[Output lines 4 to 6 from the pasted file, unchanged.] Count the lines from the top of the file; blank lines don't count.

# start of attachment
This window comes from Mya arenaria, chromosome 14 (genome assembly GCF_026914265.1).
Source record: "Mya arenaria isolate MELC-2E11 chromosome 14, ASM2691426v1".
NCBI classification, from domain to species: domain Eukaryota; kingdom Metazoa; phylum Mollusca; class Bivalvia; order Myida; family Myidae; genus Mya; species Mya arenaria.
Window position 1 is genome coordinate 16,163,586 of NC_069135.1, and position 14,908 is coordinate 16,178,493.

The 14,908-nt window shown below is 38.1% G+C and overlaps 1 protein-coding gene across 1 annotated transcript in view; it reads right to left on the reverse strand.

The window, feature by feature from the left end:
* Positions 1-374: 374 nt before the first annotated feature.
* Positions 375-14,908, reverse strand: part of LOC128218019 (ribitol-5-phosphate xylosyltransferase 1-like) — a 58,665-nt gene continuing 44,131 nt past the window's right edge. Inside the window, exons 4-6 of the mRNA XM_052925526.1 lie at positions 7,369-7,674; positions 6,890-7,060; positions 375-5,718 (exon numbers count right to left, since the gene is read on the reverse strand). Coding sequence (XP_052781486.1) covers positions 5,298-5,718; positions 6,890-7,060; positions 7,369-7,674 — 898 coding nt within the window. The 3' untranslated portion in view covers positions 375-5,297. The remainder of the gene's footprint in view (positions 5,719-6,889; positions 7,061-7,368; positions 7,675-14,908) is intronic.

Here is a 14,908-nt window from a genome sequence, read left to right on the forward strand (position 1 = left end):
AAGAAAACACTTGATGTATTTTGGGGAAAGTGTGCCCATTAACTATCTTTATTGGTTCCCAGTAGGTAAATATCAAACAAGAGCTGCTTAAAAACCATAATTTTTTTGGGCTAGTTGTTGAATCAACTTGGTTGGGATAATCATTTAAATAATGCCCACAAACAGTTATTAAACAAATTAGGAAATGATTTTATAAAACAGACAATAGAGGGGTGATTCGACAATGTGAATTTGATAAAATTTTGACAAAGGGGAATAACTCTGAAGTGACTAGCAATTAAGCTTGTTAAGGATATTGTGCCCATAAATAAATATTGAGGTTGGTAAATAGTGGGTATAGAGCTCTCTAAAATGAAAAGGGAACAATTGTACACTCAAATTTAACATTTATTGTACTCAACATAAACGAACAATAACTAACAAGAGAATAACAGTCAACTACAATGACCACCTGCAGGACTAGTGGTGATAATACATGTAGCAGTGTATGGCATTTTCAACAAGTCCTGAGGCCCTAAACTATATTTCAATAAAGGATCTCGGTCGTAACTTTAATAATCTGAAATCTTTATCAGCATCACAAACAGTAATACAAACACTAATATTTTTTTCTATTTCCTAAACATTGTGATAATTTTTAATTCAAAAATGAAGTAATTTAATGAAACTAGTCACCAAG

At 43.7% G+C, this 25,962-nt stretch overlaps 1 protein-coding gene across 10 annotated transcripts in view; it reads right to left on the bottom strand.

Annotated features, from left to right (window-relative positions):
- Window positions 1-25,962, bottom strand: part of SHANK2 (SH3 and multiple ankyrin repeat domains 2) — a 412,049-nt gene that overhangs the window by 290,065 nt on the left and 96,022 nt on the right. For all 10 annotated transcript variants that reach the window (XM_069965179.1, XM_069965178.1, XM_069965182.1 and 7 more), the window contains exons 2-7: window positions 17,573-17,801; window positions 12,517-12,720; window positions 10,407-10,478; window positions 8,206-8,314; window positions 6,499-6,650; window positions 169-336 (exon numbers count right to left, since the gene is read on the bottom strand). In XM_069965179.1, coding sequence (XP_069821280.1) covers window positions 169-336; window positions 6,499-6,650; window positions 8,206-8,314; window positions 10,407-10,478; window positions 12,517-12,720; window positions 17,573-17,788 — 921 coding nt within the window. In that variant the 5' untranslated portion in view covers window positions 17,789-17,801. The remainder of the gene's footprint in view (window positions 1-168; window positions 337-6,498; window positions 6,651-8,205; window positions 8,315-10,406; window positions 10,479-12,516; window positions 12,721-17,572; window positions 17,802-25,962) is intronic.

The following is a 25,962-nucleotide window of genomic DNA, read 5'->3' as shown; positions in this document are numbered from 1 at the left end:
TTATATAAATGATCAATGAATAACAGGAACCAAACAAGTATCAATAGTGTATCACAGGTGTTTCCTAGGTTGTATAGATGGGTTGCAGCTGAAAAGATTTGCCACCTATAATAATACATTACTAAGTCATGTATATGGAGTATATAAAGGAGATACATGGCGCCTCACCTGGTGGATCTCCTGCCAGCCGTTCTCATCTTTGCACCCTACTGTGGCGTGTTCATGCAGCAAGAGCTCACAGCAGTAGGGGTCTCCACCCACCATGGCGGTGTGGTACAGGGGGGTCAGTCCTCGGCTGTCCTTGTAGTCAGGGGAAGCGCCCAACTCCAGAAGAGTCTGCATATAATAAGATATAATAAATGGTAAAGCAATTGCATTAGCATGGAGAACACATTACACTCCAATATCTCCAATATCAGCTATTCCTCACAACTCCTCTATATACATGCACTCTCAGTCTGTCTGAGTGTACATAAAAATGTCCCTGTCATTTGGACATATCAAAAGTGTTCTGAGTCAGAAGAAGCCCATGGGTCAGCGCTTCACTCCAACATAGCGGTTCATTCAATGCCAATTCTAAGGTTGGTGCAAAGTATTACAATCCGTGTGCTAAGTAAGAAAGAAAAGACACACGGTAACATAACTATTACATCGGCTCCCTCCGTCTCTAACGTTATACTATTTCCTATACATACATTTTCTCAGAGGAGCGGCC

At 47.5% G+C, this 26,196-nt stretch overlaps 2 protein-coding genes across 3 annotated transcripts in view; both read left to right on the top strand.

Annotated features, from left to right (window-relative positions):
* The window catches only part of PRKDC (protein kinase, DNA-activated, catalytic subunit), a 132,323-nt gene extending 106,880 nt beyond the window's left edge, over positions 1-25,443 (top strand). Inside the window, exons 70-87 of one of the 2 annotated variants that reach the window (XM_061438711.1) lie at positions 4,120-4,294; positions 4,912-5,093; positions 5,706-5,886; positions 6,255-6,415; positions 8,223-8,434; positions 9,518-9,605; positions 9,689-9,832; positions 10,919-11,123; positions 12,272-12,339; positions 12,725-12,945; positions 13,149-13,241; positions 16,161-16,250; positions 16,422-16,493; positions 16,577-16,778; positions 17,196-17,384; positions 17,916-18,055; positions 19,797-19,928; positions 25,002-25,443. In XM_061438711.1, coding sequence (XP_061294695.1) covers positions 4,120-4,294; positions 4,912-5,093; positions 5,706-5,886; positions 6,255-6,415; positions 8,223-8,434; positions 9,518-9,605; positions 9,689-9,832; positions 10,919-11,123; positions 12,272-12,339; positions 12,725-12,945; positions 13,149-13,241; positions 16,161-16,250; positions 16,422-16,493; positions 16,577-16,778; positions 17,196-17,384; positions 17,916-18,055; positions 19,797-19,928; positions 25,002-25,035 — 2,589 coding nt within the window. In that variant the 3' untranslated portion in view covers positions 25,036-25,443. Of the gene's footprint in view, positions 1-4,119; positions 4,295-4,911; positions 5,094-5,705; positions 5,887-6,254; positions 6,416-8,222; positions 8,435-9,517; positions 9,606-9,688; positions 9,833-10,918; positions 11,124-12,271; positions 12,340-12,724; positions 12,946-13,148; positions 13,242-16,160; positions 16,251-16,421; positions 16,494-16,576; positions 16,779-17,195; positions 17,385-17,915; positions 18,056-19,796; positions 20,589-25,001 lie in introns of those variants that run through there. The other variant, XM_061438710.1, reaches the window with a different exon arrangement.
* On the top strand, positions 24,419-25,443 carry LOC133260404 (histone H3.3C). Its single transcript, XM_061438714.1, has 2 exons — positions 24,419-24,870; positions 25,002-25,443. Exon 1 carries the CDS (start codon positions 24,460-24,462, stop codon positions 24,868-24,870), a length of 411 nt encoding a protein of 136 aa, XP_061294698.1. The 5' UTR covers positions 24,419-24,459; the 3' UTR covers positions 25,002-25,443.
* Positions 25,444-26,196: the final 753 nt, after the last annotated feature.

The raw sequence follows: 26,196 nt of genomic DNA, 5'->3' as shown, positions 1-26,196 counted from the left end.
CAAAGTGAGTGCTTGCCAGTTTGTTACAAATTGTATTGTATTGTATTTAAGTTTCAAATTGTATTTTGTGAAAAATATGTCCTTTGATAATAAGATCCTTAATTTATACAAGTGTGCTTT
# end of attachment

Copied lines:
Window position 1 is genome coordinate 16,163,586 of NC_069135.1, and position 14,908 is coordinate 16,178,493.

The 14,908-nt window shown below is 38.1% G+C and overlaps 1 protein-coding gene across 1 annotated transcript in view; it reads right to left on the reverse strand.

The window, feature by feature from the left end: